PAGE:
Some specific financial lingo can keep you from starting to invest.  Count me in.  When I started, I was overwhelmed with all these financial terms.  Even in books on financial education, some specific terms were not explained.
Luckily there are sites like Investopedia and Google.  Surprisingly enough you will learn that most of these terms are actually quite simple. So her goes; Low Beta stocks.

Low Beta stocks are very relevant to the Super Snowball strategy.  So writing this post as a reference for people that are starting out with the Super Snowball strategy.

What are low Beta Stocks?

Low Beta stocks are companies listed on the stock market of which the price stays stable.  These stocks don’t have large price swings up or down. This movement in stock price is called volatility. This volatility is expressed in a value called “Beta”.  If the “Beta” is low, this means there is not much movement in price. In simple terms, beta expresses if the stock is more or less volatile than the market. 

Often these Low Beta Stocks are well established profitable companies.  They are not the high tech internet companies or very dependant on raw material prices like oil.

How is Beta calculated?

The Beta of a stock is calculated with a formula that compares the price evolution of the stock with a benchmark of the market. In the US this is the S&P 500, in the UK the FTSE or any relevant index in the country.

If you want to calculate beta yourself,  you can find the formula here.

How to interpret beta?

  • 0.0 beta = there is no correlation with the S&P 500
  • 1.0 beta = moves equally with the S&P 500
  • 2.0 beta = moves twice as much as the S&P 500
  • -1.0 beta = moves opposite of the S&P 500

When to invest in low beta Stocks?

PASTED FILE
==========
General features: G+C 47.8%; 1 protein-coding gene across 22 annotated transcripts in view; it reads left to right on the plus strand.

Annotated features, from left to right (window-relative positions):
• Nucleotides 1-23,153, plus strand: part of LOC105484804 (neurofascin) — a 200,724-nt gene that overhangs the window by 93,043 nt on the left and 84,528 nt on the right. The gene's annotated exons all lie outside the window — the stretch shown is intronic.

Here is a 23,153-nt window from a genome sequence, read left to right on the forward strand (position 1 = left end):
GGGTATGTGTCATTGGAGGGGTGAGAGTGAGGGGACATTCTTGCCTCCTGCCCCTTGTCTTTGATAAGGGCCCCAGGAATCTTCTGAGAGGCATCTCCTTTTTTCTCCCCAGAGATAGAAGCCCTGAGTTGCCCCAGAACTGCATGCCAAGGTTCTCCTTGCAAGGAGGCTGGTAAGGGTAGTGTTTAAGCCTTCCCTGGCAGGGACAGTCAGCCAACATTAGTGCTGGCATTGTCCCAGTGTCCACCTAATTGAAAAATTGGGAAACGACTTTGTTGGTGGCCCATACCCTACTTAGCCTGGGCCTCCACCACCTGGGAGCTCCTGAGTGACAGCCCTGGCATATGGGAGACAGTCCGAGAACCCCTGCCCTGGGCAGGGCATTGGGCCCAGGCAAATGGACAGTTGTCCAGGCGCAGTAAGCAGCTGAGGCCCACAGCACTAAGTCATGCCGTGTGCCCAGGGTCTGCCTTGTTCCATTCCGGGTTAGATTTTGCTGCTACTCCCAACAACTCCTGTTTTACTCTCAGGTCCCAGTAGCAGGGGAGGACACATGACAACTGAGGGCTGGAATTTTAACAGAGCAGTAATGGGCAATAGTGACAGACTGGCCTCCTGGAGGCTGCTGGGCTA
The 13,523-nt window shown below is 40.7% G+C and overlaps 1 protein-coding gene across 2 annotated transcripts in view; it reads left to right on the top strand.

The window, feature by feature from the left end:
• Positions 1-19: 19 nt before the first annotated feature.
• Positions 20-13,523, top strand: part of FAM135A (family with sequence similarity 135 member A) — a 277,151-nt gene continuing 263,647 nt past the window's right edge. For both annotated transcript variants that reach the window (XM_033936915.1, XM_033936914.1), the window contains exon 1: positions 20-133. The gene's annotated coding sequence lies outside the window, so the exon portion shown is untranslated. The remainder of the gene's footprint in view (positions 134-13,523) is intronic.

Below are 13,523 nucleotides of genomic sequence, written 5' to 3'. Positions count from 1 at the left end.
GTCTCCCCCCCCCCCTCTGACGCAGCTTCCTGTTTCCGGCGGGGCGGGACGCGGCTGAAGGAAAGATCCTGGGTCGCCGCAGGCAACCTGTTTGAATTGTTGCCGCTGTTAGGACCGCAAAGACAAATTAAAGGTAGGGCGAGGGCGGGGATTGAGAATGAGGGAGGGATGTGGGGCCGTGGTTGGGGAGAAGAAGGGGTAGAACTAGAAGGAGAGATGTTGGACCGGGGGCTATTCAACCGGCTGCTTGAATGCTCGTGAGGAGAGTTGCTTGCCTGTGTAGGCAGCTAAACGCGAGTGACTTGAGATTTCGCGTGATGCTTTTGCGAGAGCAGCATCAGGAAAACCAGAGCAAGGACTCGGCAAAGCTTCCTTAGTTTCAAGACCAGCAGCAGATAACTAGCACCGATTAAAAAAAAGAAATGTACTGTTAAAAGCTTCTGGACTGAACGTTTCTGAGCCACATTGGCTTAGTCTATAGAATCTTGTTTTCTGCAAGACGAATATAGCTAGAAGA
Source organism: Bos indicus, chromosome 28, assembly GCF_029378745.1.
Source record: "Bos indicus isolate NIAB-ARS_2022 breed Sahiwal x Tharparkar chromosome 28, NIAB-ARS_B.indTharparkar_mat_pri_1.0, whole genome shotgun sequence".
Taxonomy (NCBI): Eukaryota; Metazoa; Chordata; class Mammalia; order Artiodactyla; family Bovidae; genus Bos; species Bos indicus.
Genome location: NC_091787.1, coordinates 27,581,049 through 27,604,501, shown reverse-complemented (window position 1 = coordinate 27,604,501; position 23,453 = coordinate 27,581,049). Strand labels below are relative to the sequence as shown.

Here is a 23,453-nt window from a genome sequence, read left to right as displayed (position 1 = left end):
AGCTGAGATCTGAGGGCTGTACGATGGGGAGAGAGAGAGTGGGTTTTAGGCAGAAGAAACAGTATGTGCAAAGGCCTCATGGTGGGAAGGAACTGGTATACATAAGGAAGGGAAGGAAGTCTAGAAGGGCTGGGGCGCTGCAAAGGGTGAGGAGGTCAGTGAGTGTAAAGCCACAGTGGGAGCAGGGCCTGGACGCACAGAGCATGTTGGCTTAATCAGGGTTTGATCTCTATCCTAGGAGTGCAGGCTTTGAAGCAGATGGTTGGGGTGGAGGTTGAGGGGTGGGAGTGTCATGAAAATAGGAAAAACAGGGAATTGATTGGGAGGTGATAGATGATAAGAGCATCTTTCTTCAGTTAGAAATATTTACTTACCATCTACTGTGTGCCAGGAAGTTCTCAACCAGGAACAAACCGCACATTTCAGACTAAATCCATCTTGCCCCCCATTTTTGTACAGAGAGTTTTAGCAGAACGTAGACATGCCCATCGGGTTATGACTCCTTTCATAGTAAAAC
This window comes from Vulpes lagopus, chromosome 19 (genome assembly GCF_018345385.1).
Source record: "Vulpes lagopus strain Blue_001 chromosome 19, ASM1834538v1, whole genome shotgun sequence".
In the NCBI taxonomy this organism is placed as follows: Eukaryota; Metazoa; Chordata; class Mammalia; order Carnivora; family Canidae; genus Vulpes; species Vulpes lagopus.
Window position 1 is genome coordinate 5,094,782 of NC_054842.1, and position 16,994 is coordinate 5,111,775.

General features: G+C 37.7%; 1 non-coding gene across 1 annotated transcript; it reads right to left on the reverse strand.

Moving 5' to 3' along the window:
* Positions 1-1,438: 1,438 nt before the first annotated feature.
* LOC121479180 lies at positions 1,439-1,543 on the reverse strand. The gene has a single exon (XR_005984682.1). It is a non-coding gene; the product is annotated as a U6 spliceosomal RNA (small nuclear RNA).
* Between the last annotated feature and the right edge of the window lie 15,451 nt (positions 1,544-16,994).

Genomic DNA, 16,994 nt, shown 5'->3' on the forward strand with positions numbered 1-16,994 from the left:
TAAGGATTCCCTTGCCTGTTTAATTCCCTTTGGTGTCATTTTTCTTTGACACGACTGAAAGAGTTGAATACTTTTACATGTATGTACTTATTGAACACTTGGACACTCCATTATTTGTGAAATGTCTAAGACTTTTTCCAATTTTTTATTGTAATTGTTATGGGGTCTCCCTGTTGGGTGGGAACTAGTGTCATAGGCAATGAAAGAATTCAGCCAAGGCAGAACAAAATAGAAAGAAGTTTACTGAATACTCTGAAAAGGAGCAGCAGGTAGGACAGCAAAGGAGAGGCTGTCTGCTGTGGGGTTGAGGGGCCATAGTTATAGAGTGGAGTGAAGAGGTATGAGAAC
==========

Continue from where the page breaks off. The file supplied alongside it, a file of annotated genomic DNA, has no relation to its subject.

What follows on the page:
Especially when there is turmoil in the market or fear that there will be a correction. Low beta stocks react less in a downturn losing less value. 

As we currently have been in a bull market for a very long time and a lot of signals are directing towards a correction.  I have been looking more into low beta stocks lately.

Why are low beta stocks interesting for selling/writing put options?

As the price of Low Beta stocks stays more stable, the probability that an option is executed is lower.  For the investors that are selling or writing put options with the intention of generating income in the form of option premiums and not actually having to buy the stock. 

The “Super Snowball” strategy is aimed to avoid the execution of the put options we write. Because we can generate higher returns getting the put option premium.  We always write “out of the money” put options.  Meaning we take the option price always under the current price of the stock. We always write put options on stocks we really want to own.

How do low beta stocks perform?

Maybe the most important question.  How do these stock perform?  Maybe controversial what you may think.  These more “stable” stocks actually perform better than the market or high beta stocks.

Image result for low beta stocks

Source graph: seekingalpha.com